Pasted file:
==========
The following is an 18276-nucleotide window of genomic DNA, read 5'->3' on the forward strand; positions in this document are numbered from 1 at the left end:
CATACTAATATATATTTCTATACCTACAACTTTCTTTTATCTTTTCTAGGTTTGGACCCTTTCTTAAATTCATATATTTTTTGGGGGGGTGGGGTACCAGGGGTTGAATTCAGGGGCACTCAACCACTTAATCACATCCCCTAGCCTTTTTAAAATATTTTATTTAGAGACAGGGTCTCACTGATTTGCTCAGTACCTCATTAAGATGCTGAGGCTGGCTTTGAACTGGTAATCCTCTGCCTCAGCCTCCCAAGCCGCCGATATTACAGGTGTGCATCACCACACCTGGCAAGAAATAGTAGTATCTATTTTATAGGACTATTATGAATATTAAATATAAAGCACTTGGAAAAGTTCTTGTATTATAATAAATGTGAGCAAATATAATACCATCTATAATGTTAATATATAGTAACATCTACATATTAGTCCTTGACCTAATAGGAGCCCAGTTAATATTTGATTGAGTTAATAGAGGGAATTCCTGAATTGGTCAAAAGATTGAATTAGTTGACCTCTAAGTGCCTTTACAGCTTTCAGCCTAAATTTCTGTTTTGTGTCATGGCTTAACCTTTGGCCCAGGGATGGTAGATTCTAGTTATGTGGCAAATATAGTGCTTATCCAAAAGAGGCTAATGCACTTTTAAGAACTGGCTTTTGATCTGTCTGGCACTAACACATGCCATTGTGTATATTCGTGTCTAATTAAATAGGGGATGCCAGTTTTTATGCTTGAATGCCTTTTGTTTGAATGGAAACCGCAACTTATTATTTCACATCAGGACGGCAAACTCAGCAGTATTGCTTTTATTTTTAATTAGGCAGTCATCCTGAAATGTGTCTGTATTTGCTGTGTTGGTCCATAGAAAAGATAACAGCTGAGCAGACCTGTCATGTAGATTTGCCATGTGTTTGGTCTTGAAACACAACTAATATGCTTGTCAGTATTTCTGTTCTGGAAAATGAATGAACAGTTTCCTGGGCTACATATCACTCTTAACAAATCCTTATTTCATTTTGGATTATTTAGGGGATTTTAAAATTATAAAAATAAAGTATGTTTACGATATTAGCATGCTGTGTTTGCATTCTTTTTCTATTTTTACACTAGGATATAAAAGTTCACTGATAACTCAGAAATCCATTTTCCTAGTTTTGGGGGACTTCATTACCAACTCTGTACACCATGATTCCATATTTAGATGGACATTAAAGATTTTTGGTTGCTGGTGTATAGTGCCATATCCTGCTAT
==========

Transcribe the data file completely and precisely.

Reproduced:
The following is an 18276-nucleotide window of genomic DNA, read 5'->3' on the forward strand; positions in this document are numbered from 1 at the left end:
CATACTAATATATATTTCTATACCTACAACTTTCTTTTATCTTTTCTAGGTTTGGACCCTTTCTTAAATTCATATATTTTTTGGGGGGGTGGGGTACCAGGGGTTGAATTCAGGGGCACTCAACCACTTAATCACATCCCCTAGCCTTTTTAAAATATTTTATTTAGAGACAGGGTCTCACTGATTTGCTCAGTACCTCATTAAGATGCTGAGGCTGGCTTTGAACTGGTAATCCTCTGCCTCAGCCTCCCAAGCCGCCGATATTACAGGTGTGCATCACCACACCTGGCAAGAAATAGTAGTATCTATTTTATAGGACTATTATGAATATTAAATATAAAGCACTTGGAAAAGTTCTTGTATTATAATAAATGTGAGCAAATATAATACCATCTATAATGTTAATATATAGTAACATCTACATATTAGTCCTTGACCTAATAGGAGCCCAGTTAATATTTGATTGAGTTAATAGAGGGAATTCCTGAATTGGTCAAAAGATTGAATTAGTTGACCTCTAAGTGCCTTTACAGCTTTCAGCCTAAATTTCTGTTTTGTGTCATGGCTTAACCTTTGGCCCAGGGATGGTAGATTCTAGTTATGTGGCAAATATAGTGCTTATCCAAAAGAGGCTAATGCACTTTTAAGAACTGGCTTTTGATCTGTCTGGCACTAACACATGCCATTGTGTATATTCGTGTCTAATTAAATAGGGGATGCCAGTTTTTATGCTTGAATGCCTTTTGTTTGAATGGAAACCGCAACTTATTATTTCACATCAGGACGGCAAACTCAGCAGTATTGCTTTTATTTTTAATTAGGCAGTCATCCTGAAATGTGTCTGTATTTGCTGTGTTGGTCCATAGAAAAGATAACAGCTGAGCAGACCTGTCATGTAGATTTGCCATGTGTTTGGTCTTGAAACACAACTAATATGCTTGTCAGTATTTCTGTTCTGGAAAATGAATGAACAGTTTCCTGGGCTACATATCACTCTTAACAAATCCTTATTTCATTTTGGATTATTTAGGGGATTTTAAAATTATAAAAATAAAGTATGTTTACGATATTAGCATGCTGTGTTTGCATTCTTTTTCTATTTTTACACTAGGATATAAAAGTTCACTGATAACTCAGAAATCCATTTTCCTAGTTTTGGGGGACTTCATTACCAACTCTGTACACCATGATTCCATATTTAGATGGACATTAAAGATTTTTGGTTGCTGGTGTATAGTGCCATATCCTGCTAT